- 20% of men report orgasm as the most important part of the sexual experience, compared to only 2% of women.
- 8th grade boys, on average, report having twice as many sexual experiences as 8th grade girls.
- When men and women were approached by a moderately attractive confederate who invited them to have sex later that evening, 100% of the women refused, compared to only 25% of the men.
- 80% of men report having gone beyond kissing and hugging with a person they met the same day, compared to 59% of women.
- 72% of men report having sexual intercourse with a person they met the same day, compared to 49% of women.
- 45% of men, but only 29% of women said that they find receiving oral sex "very appealing."
- 34% of men, compared to 17% of women, said that giving oral sex was appealing.
- Men rate their penises and partners' vaginas more favorably than women rate their own sex organs and their partners.
- Men report being slightly more eager than women to have to a baby, regardless of whether they are single, in a relationship, or married.
- The authors did not find a single study that found women to have a higher sex drive than men. Not one.
So, WTF Ladies?
The first thing that strikes me about some of the data included in this study is that numbers don't add up/make sense logically. For example, 80% of men are going beyond first base with someone they just met, but only 59% of women are. Either someone's lying, or there are some very busy women out there. Same thing with the 8th grade boys.
The authors contend that societal standards are harsher against boys masturbating than girls, etc. They eliminate fear of pregnancy as a possible explanation by studying lesbians and gay men.
No matter which way you slice their data, it looks like men have a higher sex drive than women.
The question is, WHY?
I want to open this up for discussion. My thought is, if evolutionary forces have anything to do with it (which they likely do), it doesn't matter if you're a lesbian or not. Evolution has reduced a woman's sex drive due to pregnancy investment. What I wonder is when the advent of birth control is going to affect evolution - will the Pill stop being as effective? Will women get super-duper sexual to counteract the effects of using birth control?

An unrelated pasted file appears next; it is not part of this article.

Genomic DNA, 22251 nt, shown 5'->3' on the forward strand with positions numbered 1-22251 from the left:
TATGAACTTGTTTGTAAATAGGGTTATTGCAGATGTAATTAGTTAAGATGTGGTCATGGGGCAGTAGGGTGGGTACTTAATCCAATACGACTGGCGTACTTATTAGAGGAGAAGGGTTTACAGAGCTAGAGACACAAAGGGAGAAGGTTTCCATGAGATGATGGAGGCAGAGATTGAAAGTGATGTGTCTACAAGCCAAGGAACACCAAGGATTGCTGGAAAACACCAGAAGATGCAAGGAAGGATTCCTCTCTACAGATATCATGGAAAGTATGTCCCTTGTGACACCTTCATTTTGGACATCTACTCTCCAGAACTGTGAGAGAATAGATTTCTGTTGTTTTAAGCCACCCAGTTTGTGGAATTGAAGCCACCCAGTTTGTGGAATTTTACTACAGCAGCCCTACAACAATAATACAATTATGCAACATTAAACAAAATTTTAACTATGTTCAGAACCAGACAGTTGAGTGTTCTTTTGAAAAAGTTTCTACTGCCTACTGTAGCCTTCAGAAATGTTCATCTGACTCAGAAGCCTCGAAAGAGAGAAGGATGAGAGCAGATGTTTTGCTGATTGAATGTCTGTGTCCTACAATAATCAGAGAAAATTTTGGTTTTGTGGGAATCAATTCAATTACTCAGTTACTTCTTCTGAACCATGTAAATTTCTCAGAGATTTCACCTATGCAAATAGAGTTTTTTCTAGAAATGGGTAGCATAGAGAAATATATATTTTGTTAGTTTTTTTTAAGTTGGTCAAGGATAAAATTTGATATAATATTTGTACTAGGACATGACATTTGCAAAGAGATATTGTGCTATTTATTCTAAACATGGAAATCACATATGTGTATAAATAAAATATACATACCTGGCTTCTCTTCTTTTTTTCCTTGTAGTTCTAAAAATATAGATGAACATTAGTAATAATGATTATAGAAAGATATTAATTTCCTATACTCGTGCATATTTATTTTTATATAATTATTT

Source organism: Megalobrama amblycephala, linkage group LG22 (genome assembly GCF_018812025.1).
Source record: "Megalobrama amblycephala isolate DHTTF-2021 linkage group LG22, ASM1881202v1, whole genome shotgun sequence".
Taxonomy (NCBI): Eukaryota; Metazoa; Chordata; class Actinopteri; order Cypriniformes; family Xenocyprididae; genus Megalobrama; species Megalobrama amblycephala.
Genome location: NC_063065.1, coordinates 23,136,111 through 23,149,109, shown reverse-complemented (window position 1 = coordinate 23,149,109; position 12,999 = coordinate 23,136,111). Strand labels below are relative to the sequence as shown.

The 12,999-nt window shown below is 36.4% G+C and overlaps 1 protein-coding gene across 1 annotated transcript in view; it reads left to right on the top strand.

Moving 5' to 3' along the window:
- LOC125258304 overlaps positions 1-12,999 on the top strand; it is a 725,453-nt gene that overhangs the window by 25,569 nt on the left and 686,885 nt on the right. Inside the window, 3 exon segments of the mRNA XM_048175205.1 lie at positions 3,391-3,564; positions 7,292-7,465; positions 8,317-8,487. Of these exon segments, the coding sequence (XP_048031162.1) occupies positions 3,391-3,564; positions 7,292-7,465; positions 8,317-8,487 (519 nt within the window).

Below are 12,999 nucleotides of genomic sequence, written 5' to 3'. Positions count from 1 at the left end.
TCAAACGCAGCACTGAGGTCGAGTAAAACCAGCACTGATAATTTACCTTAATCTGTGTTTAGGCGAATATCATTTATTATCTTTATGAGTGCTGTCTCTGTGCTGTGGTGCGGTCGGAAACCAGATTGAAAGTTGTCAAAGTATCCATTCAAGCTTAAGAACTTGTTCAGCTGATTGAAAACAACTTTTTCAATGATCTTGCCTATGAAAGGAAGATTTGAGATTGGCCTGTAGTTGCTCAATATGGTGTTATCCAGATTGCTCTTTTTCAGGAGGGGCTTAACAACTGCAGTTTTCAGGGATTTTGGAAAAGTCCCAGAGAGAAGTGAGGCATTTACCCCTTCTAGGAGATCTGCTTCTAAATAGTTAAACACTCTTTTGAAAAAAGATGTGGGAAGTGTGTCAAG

But I don't think it's that simple. Why aren't women masturbating? Sure, you could use the same evolutionary argument and say that it's to keep a woman's sex drive in check, but that's the simple explanation.
And here's the kicker - women are capable of having sex more often, for longer, and experiencing multiple orgasms without a refractory period. Why would we have this ability if it wasn't meant to be used?
AND - you can only get pregnant ONCE at a time - WTF would it matter how many times or with how many different partners you had sex?
The authors talk about prostitution, the porn industry, the sex toy industry, and magazines when referring to sacrificing resources to get sex. One thing I noted - most magazines talking about sex to women have headlines including lines like "How to Please Your Man" and the like.
I THINK (as the social psychologist that I am) that women are socialized to believe that sex is something we do for men, not ourselves. I think that's why there are so many who don't masturbate (or don't admit to it), why we report not liking oral sex as much, why most of us don't watch porn, etc. If you watch movies that are considered "sexy" or even pornography, most things that women would do for pleasure are done for the benefit of men. Think of "Girls Gone Wild" - all these college girls getting it on with other girls for the cameras - rather than enjoying it as sexual experimentation, they do these things to get attention from the guys.
I think many of us are stopped by the idea of being a "whore" and don't engage in things that we might enjoy because of this label. But I do believe that it is very likely a combination of biology and socialization - not one or the other.
What do you guys think?